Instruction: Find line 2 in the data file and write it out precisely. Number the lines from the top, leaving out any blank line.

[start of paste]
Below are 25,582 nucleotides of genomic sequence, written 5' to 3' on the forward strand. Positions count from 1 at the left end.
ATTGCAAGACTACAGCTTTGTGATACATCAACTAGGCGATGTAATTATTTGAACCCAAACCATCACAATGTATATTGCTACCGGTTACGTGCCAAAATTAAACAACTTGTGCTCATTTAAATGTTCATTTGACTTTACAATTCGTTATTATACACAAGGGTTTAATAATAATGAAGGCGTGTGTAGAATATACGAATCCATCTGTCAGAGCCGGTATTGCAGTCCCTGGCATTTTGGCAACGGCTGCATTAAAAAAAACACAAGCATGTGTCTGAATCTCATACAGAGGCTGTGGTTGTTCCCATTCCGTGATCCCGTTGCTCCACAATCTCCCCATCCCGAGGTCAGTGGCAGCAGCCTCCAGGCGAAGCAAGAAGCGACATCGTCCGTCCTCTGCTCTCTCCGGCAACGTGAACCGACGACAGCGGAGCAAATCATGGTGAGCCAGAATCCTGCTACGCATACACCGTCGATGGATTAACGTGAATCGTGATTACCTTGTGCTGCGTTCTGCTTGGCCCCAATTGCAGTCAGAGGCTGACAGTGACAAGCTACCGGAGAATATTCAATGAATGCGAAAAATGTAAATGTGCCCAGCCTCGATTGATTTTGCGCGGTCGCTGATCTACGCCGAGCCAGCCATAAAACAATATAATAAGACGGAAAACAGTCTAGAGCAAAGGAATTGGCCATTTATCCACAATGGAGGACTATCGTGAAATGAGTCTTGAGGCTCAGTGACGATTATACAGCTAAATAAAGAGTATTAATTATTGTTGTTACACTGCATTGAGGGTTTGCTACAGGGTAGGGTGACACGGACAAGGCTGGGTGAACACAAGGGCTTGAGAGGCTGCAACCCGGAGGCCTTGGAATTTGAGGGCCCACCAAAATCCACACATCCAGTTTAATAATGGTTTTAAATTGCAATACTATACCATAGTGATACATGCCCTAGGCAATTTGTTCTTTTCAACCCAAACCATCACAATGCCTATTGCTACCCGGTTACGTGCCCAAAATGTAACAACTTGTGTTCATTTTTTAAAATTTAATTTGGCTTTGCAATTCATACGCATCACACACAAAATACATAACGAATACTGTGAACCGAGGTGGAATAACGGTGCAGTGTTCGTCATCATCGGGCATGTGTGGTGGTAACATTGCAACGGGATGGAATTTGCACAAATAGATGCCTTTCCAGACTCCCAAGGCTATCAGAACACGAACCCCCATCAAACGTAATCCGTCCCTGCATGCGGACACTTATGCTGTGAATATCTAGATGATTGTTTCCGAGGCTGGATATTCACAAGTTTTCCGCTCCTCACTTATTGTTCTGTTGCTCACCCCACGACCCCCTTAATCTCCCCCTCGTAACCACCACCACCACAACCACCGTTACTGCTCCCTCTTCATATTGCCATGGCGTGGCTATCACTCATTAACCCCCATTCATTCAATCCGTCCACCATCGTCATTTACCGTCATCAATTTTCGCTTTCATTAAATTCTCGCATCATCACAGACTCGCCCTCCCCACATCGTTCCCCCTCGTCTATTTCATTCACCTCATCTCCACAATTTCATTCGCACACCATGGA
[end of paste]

ATTGCAAGACTACAGCTTTGTGATACATCAACTAGGCGATGTAATTATTTGAACCCAAACCATCACAATGTATATTGCTACCGGTTACGTGCCAAAATTAAACAACTTGTGCTCATTTAAATGTTCATTTGACTTTACAATTCGTTATTATACACAAGGGTTTAATAATAATGAAGGCGTGTGTAGAATATACGAATCCATCTGTCAGAGCCGGTATTGCAGTCCCTGGCATTTTGGCAACGGCTGCATTAAAAAAAACACAAGCATGTGTCTGAATCTCATACAGAGGCTGTGGTTGTTCCCATTCCGTGATCCCGTTGCTCCACAATCTCCCCATCCCGAGGTCAGTGGCAGCAGCCTCCAGGCGAAGCAAGAAGCGACATCGTCCGTCCTCTGCTCTCTCCGGCAACGTGAACCGACGACAGCGGAGCAAATCATGGTGAGCCAGAATCCTGCTACGCATACACCGTCGATGGATTAACGTGAATCGTGATTACCTTGTGCTGCGTTCTGCTTGGCCCCAATTGCAGTCAGAGGCTGACAGTGACAAGCTACCGGAGAATATTCAATGAATGCGAAAAATGTAAATGTGCCCAGCCTCGATTGATTTTGCGCGGTCGCTGATCTACGCCGAGCCAGCCATAAAACAATATAATAAGACGGAAAACAGTCTAGAGCAAAGGAATTGGCCATTTATCCACAATGGAGGACTATCGTGAAATGAGTCTTGAGGCTCAGTGACGATTATACAGCTAAATAAAGAGTATTAATTATTGTTGTTACACTGCATTGAGGGTTTGCTACAGGGTAGGGTGACACGGACAAGGCTGGGTGAACACAAGGGCTTGAGAGGCTGCAACCCGGAGGCCTTGGAATTTGAGGGCCCACCAAAATCCACACATCCAGTTTAATAATGGTTTTAAATTGCAATACTATACCATAGTGATACATGCCCTAGGCAATTTGTTCTTTTCAACCCAAACCATCACAATGCCTATTGCTACCCGGTTACGTGCCCAAAATGTAACAACTTGTGTTCATTTTTTAAAATTTAATTTGGCTTTGCAATTCATACGCATCACACACAAAATACATAACGAATACTGTGAACCGAGGTGGAATAACGGTGCAGTGTTCGTCATCATCGGGCATGTGTGGTGGTAACATTGCAACGGGATGGAATTTGCACAAATAGATGCCTTTCCAGACTCCCAAGGCTATCAGAACACGAACCCCCATCAAACGTAATCCGTCCCTGCATGCGGACACTTATGCTGTGAATATCTAGATGATTGTTTCCGAGGCTGGATATTCACAAGTTTTCCGCTCCTCACTTATTGTTCTGTTGCTCACCCCACGACCCCCTTAATCTCCCCCTCGTAACCACCACCACCACAACCACCGTTACTGCTCCCTCTTCATATTGCCATGGCGTGGCTATCACTCATTAACCCCCATTCATTCAATCCGTCCACCATCGTCATTTACCGTCATCAATTTTCGCTTTCATTAAATTCTCGCATCATCACAGACTCGCCCTCCCCACATCGTTCCCCCTCGTCTATTTCATTCACCTCATCTCCACAATTTCATTCGCACACCATGGA